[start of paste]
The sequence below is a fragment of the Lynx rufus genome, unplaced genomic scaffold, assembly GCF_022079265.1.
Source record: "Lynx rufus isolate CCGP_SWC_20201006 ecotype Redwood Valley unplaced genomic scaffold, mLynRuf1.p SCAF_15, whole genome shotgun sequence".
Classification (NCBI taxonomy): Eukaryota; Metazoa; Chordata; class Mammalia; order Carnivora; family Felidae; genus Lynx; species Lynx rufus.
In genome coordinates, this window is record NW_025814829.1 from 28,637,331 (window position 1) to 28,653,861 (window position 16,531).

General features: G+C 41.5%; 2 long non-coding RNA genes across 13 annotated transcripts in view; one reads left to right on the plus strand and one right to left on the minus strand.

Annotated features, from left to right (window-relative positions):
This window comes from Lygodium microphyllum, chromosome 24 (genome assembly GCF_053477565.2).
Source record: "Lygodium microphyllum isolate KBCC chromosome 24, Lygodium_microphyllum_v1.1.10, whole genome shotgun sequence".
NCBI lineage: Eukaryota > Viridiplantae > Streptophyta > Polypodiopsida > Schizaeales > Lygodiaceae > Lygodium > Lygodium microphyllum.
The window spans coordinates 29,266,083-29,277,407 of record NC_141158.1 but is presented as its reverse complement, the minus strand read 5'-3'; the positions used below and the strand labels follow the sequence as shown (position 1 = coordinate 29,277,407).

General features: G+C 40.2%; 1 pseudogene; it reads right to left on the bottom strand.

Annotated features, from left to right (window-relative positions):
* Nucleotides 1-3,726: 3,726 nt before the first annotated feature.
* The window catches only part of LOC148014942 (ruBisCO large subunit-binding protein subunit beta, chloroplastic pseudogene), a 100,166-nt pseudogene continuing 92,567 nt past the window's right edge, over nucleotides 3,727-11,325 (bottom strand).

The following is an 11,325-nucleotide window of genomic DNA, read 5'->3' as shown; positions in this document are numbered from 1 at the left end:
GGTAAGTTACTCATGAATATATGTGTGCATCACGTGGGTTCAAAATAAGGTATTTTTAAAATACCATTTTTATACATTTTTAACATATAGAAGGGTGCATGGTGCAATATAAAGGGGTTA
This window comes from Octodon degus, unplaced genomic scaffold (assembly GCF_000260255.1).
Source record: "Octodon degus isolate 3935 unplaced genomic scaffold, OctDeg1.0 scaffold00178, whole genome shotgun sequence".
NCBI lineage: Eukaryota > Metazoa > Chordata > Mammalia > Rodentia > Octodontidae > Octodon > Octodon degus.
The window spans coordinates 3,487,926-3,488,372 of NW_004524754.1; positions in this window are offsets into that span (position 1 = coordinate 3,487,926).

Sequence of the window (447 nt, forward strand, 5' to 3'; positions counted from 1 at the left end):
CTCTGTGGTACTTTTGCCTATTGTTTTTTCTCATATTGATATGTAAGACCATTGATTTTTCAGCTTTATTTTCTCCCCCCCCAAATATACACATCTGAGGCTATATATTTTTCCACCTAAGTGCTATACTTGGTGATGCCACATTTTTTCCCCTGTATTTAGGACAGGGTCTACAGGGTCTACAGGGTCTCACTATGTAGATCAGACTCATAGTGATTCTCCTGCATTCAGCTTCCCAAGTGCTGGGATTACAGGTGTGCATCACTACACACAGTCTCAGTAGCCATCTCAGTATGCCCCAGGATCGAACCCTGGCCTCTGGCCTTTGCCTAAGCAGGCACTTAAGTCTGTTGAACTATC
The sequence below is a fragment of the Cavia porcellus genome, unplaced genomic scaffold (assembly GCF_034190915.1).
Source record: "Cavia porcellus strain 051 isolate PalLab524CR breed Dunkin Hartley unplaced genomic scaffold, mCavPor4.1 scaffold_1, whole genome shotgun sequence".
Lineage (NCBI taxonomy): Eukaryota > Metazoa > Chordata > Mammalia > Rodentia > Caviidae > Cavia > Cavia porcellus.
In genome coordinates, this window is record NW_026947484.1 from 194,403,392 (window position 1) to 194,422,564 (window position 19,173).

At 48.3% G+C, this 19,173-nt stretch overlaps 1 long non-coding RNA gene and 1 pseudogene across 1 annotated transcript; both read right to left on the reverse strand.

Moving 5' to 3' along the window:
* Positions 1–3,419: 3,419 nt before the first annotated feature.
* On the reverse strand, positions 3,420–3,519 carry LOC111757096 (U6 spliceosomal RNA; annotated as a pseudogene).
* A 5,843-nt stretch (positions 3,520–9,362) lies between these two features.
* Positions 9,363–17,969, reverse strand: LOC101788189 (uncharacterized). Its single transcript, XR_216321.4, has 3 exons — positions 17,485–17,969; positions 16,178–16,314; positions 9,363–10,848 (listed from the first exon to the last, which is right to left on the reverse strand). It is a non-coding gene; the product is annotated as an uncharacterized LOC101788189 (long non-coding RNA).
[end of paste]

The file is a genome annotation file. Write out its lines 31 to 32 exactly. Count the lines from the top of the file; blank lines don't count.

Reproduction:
* A 5,843-nt stretch (positions 3,520–9,362) lies between these two features.
* Positions 9,363–17,969, reverse strand: LOC101788189 (uncharacterized). Its single transcript, XR_216321.4, has 3 exons — positions 17,485–17,969; positions 16,178–16,314; positions 9,363–10,848 (listed from the first exon to the last, which is right to left on the reverse strand). It is a non-coding gene; the product is annotated as an uncharacterized LOC101788189 (long non-coding RNA).